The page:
Posts Tagged ‘Paradise of Bachelors’

Image may contain: 4 people, people standing, tree, plant, outdoor and nature

Nap Eyes are a remarkably consistent band. Their 2015 debut, Whine of the Mystic, contains nine tracks of breezy, itinerant indie rock that only occasionally rambles on too long. The follow-up, 2016’s Thought Rock Fish Scale, does more or less the same thing. So the question for these Canadian crypto-jammers is: mix it up on LP3 or nah? I’m Bad Now is another reliable work of songs from Nap Eyes, with stronger melodies and more consistency across the board.

Nap Eyes are a remarkably consistent band. Their 2015 debut, Whine of the Mystic, contains nine tracks of breezy, itinerant indie rock that only occasionally rambles on too long. The follow-up, 2016’s Thought Rock Fish Scale, does more or less the same thing. So the question for these Canadian crypto-jammers is: mix it up on LP3 or nah? I’m Bad Now is another reliable slab from Nap Eyes, with stronger melodies and more consistency across the board.

Band Members
Nigel Chapman, Seamus Dalton, Josh Salter, Brad “Bronson” Loughead,

Nap Eyes ‘I’m Bad Now’, out March 9th, 2018 on Paradise of Bachelors / You’ve Changed / Jagjaguwar’

Advertisements

On her fourth (and tellingly self-titled) album as The Weather Station, Tamara Lindeman reinvents, and more deeply roots, her extraordinary, acclaimed songcraft, framing her precisely detailed, exquisitely wrought prose-poem narratives in bolder and more cinematic musical settings. The result is her most sonically direct and emotionally candid statement to date, a work of profound urgency and artistic generosity. “Timeless… Measured, perceptive storytelling. A singer with an unmistakable & communicative voice, able to convey hope & hurt with equal clarity.” – Pitchfork

“She writes literate songs with unusual precision & sings them in an understated, open-hearted way that lends good poetry the directness of conversation.” – Uncut

“Bob Dylan aside, the singer-songwriter I’ve listened to most over the past year, & to whom I expect to be paying attention for many more to come, is Tamara Lindeman, who, under the name the Weather Station, performs songs notable for a conversational fluency, a diarist’s powers of observation, & a quiet refusal of emotional simplicities.” – Richard Williams, The Guardian

The Weather Station’s S/T album is out October 6th, 2017 on Paradise of Bachelors (worldwide), Outside Music (Canada), & Spunk Records (AU/NZ).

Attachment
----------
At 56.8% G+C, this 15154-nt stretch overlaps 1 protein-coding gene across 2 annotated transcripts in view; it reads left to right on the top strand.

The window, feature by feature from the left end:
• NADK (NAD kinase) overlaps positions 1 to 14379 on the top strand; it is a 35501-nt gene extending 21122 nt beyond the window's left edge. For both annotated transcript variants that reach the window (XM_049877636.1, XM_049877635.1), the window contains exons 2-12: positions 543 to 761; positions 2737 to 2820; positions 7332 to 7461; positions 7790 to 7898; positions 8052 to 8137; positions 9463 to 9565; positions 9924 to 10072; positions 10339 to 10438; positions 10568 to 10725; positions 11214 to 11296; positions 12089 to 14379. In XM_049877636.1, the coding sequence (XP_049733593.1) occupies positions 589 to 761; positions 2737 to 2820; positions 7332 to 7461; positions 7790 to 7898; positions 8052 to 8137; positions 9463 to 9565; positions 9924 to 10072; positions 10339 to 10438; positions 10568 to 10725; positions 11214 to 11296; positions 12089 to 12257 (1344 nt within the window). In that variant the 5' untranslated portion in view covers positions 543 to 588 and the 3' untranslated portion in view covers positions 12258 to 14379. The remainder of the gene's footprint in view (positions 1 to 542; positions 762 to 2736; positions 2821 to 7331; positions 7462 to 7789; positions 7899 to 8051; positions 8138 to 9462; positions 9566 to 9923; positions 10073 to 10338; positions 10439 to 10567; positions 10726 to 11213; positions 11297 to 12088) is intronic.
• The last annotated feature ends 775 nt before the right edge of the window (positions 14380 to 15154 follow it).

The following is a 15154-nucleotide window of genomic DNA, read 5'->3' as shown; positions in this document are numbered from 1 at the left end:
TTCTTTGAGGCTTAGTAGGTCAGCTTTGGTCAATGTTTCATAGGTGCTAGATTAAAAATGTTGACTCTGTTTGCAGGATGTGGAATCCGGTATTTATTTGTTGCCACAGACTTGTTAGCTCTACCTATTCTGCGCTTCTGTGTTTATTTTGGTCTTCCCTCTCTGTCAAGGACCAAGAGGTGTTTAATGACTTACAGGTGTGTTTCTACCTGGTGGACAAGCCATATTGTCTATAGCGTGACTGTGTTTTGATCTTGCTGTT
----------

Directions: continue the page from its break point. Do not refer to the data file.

The Olympia punks in Gun Outfit have stretched out and let their hair down, the band’s vibe has followed suit, getting looser with each record. Recorded just before the duo’s move to L.A.,Dream All Over is a dusty piece of good-time rock ‘n’ roll that just wants to hit the open road. That’s what appears to be the abstract narrative behind the video for “Legends Of My Own.”

While Dylan Sharp normally shares vocal and guitar duties with Carrie Keith, Keith takes the vocal lead here on a melody that recalls Kim Wilde’s “Kids In America.” As a figure in a black hat gets busted on a deal, she sings, “I looked familiar in a foreign land / I couldn’t speak, but I could understand / From another life I rode / Into a desert of my own,” like a drifter out to make the best of a bad situation.

Carrie Keith shot the L.A. scene on a “Super 8 under the influence of the black sun,” but from there, the story gets a little muddy:

Dececco came down with some silent concepts, and I had managed to acquire expired 16, so we shot with Mike Stoltz, and Nastassia plays the French shadow. I know Agnes Varda had been around, and she’s often on my mind anyway. Late fall I was in Washington and went for a ride out to the coast with David Harris and Alex in her Cadillac, where we shot the color Super 8; some details I took from Melville, like the hat and overcoat against a cold background. The Camaro came back from Wyoming — my brother had souped it up — and my dad was running it around town, so we shot the two cars on a bridge over where the deal goes down.

Dream All Over comes out October. 16th on Paradise Of Bachelors.

http://